By Lize Burr
Last August, I wanted to go to Ireland. I wanted to forget the way Austin feels in the summer. I imagined spending a week in a cool, green place, far from the cloudless Texas sky. I also wanted to go to Ireland because I’ve experienced a deep awareness of God’s presence there. In Ireland, I feel different, lighter, free. But instead of Ireland, I went to Houston.
I went to Houston to stay at the Ruah Spirituality Center. When my spiritual director recommended that I go to Ruah for a few days of silence, part of me didn’t know what to say. I love Houston. I used to live there. But going Houston for a retreat at the Sisters of Charity motherhouse doesn’t have the same ring to it as a week in Ireland. I went with worse than no expectations—I expected to be disappointed.
Of course, this is the story of how I was wrong. My two days and two nights of silence at Villa de Matel, where Ruah is located, were restorative and grounding in ways I still find difficult to believe. First of all, it was cool in Houston. On the first evening, it rained. I sat on a swing sheltered by thick branches and watched rain fall on a wide green lawn. The next morning, I woke early and made tea in the guest dining room. No one was around. Being silent was easy. I stepped outside and headed back to the wide lawn. The sun was just beginning to rise above the trees when I took my first step in the Ruah labyrinth.
The labyrinth at Ruah is quite different from our labyrinth at St. David’s. Made of red brick set in soft grass, at 84’ in diameter, it takes time to walk. The design of a labyrinth slows you down with its doubling, circuitous path, and one of the techniques of walking a labyrinth as a spiritual devotion is to move slowly and intentionally. Another is to listen for what arises as you circle along the path. But how should we approach that listening, especially at times when our outlook makes us feel apart from God? In Walking the Sacred Path: Rediscovering the Labyrinth as a Spiritual Tool, Rev. Dr. Lauren Artress, the Episcopal priest who has developed and championed the labyrinth as a practice for contemporary Christian contemplation, writes, “The shift from tourist, who comes with an interested eye, to pilgrim, who comes with a searching heart, makes all the difference in the world.” The labyrinth itself takes care of this problem. Walking the path shifted something in my heart. In the center, I became aware of two virtues I needed to cultivate in order to write my master’s thesis and complete my final year at seminary. On the walk out, I felt different, lighter, free. Later that morning, I had the pure joy of floating alone in a pool, watching the wind in the trees. I didn’t miss Ireland for the rest of my stay.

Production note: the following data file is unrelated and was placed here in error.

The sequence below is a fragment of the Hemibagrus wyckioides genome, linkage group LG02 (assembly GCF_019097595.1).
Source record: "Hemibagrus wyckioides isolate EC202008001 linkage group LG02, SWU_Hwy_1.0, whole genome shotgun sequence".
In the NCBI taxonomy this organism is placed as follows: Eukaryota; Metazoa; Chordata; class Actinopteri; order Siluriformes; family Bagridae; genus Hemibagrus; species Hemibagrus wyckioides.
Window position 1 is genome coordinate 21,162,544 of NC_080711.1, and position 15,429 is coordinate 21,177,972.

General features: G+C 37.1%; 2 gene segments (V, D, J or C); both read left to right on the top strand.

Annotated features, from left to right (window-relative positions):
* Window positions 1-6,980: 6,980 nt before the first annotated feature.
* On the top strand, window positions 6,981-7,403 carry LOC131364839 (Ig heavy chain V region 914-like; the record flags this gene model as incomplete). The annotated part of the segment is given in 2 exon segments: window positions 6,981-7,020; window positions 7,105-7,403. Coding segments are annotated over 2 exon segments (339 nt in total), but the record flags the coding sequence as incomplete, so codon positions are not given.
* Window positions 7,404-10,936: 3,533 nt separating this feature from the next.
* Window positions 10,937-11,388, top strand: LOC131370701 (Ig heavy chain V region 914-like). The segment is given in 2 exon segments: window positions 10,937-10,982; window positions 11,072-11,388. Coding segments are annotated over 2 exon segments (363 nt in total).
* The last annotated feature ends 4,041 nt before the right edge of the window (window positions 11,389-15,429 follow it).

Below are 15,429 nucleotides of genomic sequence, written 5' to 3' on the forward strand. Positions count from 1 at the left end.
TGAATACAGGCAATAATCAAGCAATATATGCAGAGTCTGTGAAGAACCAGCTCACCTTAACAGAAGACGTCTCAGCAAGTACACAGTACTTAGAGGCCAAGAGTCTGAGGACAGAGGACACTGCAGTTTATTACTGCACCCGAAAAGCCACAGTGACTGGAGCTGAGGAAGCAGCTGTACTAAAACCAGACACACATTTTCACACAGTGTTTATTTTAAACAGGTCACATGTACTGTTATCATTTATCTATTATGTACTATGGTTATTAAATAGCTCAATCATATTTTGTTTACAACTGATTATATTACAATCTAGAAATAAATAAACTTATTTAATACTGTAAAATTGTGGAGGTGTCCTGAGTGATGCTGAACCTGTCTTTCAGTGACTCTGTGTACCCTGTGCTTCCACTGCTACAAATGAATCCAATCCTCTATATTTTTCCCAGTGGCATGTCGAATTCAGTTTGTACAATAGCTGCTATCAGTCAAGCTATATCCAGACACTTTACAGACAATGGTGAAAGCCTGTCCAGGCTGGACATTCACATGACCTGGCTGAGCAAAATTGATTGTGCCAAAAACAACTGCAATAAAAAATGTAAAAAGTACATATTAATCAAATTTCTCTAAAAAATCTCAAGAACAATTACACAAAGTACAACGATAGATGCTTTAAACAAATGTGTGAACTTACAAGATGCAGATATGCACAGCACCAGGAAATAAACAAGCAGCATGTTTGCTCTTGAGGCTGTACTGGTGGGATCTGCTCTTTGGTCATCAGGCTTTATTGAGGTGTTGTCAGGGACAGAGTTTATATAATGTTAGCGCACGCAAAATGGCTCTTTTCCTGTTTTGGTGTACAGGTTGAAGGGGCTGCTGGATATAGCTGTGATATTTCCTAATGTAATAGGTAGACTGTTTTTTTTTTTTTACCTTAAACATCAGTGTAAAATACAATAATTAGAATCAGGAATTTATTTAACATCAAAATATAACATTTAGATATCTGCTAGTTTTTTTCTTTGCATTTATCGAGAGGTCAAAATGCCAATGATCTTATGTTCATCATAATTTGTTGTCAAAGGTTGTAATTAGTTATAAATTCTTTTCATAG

Yesterday afternoon, I walked a labyrinth that’s about four miles from my house. Until last week, I had no idea it was there. My plan for July was to walk a labyrinth in New Mexico, but the most recent COVID-19 spike made me stay close to home. It was hot, and I should have gotten there in the morning. The labyrinth is in a stand of cedars, or, more accurately, there is a stand of cedars in the labyrinth. The path loops around them, sometimes splitting, sometimes widening. I learned to look out for trunks leaning in my direction. The cedars gave the labyrinth shade, and storms to the north sent a strong breeze. On the way out, I felt an urge to swing my arms in all kinds of ways, like a child playing a game on their own. The parking lot was empty. No one was at the preschool or the church. My arms made up patterns for the rest of my walk, and I bowed or praised each time the labyrinth turned. I felt different, lighter, free, and I didn’t miss New Mexico at all.
Are expectations or disappointments keeping me from being aware of God’s presence in my life? How can I turn around today?